Last time on The Over/Under… The project continued while splinters and moisture threatened the sanity of the team. Meanwhile, an unknown obstacle lurked in waiting.
Join us now for the compelling continuation of The Over/Under!
For the sake of complete transparency, there is a Day 2.5 in here that didn’t receive its own update. It was a quick bit of work to prep for Day 3, which I knew would be far more fruitful.
I started by applying the veneer to the bottom of the box. Having finally learned my lesson about the edge trimming tool, I opted to take a much slower, but much safer approach with this piece. Trimming with the grain was a relatively painless endeavor, but trimming against the grain continued to prove complicated. In order to prevent splintering as much as possible, I used a utility knife and cut slits in the overlapping veneer, perpendicular to the edge and at quarter-inch intervals. I then very gently shaved the veneer off, moving one interval at a time, being careful not to be overzealous. While taking considerably longer than using the trimming tool, it did ultimately save time in the sense that I didn’t have wait a day while the glue dried on the splinters.
Once the top and bottom were veneered, I took a few moments to build up the edges a little more with wood putty; doing the best I could to fill in areas where the underlying wood was offset or not square.
Day 3 was easily the day that seemed most productive, in terms of having the most visible work accomplished. I had to make a trip out to pick up some edge veneer and sandpaper, which set me back a few days, but I made up for it by being as productive as possible in a single afternoon.
Kicking the day off, I started with applying the edge veneer. For this, I cut strips to length for all three visible sides of the top and bottom pieces and for the front side of the upright pieces. The edge veneer has heat-activated glue on the back, so it was a simple matter of holding it in place while heating the veneer with a clothes iron until the glue bonded. To prevent the wood from burning or discoloring from the heat, I laid a piece of aluminum foil over the veneer before applying the iron. This helps to dissipate the heat and spread it more evenly across the wood.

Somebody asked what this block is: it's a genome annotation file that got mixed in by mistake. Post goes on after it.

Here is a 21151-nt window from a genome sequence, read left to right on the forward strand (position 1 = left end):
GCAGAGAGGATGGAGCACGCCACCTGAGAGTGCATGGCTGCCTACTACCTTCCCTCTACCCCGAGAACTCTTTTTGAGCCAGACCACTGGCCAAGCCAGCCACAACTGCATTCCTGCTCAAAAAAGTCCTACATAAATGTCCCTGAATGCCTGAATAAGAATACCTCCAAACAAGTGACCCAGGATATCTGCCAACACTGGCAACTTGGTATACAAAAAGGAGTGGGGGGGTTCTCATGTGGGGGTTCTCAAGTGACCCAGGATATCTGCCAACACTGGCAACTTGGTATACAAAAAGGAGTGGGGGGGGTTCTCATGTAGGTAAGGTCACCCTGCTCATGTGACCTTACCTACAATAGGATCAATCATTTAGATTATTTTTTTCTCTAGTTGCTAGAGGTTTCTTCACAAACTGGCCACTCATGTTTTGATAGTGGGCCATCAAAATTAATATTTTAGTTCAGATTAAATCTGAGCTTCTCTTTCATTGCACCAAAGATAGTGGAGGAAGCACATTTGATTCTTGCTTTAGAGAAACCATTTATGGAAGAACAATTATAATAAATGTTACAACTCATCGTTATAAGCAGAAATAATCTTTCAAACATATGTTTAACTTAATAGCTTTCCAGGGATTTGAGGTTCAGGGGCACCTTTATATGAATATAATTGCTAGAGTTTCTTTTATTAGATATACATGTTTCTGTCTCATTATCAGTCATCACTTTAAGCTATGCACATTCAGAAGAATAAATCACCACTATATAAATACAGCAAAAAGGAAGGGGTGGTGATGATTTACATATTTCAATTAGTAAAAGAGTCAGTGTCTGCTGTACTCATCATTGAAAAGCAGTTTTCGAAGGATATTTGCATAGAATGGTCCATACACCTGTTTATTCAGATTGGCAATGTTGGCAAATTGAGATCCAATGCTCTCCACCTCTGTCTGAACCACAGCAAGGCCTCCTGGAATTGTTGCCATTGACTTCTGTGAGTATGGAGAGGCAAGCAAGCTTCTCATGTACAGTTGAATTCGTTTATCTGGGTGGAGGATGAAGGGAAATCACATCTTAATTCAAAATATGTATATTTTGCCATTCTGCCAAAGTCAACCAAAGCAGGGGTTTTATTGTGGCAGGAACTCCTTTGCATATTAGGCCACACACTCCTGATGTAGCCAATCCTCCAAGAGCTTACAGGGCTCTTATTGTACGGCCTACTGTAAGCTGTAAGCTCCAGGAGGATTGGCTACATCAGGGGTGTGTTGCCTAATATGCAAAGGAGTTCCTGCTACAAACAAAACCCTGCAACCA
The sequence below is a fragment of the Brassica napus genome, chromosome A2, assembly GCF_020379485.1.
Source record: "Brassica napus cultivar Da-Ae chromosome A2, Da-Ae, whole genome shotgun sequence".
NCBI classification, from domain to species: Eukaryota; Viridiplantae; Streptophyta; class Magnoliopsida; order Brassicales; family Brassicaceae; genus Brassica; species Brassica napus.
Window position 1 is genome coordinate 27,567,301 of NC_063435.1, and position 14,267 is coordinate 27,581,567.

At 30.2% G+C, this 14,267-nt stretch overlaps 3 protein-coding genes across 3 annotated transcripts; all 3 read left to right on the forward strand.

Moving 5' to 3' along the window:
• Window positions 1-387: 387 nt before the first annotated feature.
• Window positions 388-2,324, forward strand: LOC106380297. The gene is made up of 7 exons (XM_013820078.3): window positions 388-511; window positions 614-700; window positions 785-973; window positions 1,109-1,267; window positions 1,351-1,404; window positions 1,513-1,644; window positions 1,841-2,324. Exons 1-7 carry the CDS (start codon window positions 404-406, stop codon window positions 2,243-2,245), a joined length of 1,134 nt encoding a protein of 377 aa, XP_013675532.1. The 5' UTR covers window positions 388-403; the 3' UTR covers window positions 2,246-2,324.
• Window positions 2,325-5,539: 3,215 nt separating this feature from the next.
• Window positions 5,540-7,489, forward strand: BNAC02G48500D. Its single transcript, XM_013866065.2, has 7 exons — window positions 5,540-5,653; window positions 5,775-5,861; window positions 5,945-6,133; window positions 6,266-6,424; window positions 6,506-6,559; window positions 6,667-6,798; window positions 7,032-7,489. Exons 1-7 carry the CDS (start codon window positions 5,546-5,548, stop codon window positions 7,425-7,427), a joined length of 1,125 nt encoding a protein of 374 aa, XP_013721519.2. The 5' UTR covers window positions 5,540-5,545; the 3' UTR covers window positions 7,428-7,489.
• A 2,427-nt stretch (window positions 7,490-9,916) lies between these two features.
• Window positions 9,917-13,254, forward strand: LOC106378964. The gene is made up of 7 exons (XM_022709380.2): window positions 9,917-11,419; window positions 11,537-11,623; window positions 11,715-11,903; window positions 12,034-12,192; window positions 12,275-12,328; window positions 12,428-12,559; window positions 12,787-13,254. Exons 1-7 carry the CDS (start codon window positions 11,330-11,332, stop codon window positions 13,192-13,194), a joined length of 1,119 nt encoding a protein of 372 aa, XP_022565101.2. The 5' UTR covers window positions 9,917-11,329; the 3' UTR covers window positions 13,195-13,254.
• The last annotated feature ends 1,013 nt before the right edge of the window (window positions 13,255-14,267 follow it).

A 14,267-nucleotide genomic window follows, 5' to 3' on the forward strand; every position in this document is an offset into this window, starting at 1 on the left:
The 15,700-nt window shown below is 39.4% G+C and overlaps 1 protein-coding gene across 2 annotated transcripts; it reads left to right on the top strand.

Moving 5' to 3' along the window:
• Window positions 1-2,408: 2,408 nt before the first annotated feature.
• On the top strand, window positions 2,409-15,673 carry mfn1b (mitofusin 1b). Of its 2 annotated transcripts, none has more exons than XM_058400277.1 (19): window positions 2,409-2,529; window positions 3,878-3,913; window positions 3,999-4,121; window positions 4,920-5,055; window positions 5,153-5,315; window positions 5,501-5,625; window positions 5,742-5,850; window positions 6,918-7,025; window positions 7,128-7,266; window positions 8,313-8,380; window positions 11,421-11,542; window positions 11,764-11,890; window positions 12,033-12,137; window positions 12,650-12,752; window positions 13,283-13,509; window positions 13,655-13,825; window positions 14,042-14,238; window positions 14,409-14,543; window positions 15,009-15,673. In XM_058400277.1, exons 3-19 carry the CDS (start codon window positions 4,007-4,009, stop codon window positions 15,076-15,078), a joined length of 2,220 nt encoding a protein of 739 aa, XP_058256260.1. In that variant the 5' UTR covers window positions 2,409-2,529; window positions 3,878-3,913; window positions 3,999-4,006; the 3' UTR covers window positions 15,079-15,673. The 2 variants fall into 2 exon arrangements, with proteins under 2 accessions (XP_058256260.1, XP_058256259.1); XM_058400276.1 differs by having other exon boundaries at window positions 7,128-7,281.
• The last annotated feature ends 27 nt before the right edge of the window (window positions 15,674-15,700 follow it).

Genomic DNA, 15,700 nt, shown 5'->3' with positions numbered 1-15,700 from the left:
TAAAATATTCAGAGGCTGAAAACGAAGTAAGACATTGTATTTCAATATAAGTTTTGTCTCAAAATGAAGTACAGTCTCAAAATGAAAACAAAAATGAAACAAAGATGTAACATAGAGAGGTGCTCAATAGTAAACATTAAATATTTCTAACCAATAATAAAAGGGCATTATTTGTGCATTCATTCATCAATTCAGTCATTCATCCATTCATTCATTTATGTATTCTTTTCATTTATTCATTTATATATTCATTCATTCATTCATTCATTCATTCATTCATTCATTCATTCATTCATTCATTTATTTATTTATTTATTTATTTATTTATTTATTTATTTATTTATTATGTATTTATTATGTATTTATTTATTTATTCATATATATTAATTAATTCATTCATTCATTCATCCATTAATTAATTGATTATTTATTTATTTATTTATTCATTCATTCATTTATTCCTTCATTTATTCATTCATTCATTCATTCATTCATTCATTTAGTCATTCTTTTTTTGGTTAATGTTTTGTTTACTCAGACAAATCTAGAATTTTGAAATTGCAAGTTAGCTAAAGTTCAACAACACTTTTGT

Once I had all the edging in place, it was time to move on to the veneer for the side pieces. Not trusting myself to measure with any amount of accuracy, I cut a piece for each side that was slightly larger than the space to be covered. I then glued down the center of the veneer, leaving the edges unglued, and slowly worked my way around, using a straight edge to gently trim it down to the correct size. This turned out to be really slow work, but I was determined not to screw up this late in the game.
After the veneer was all in place, I took a moment to run over all of the edge veneer with the iron again, to make sure it was secure. I also used this opportunity to flatten some of the swollen grain of the large pieces of veneer by laying the foil down and slowly, systematically working around the veneer. The heat from the iron helped to flatten some of the grain and to reactivate the glue, to ensure a firm bond. It didn’t completely eliminate the issue with the grain, but it did make a big difference.
Why not just sand it down flat? That seems like the most reasonable course of action to take in the situation, but wood veneer is so unbelievably thin that sanding it down that much threatens to sand off the wood completely, or enough that the glue coating starts to show through, which changes the color of the wood and affects how it takes stain.
Speaking of stain, a quick coat is how Day 3 wrapped up.
Tune in next time for the thrilling conclusion to The Over/Under!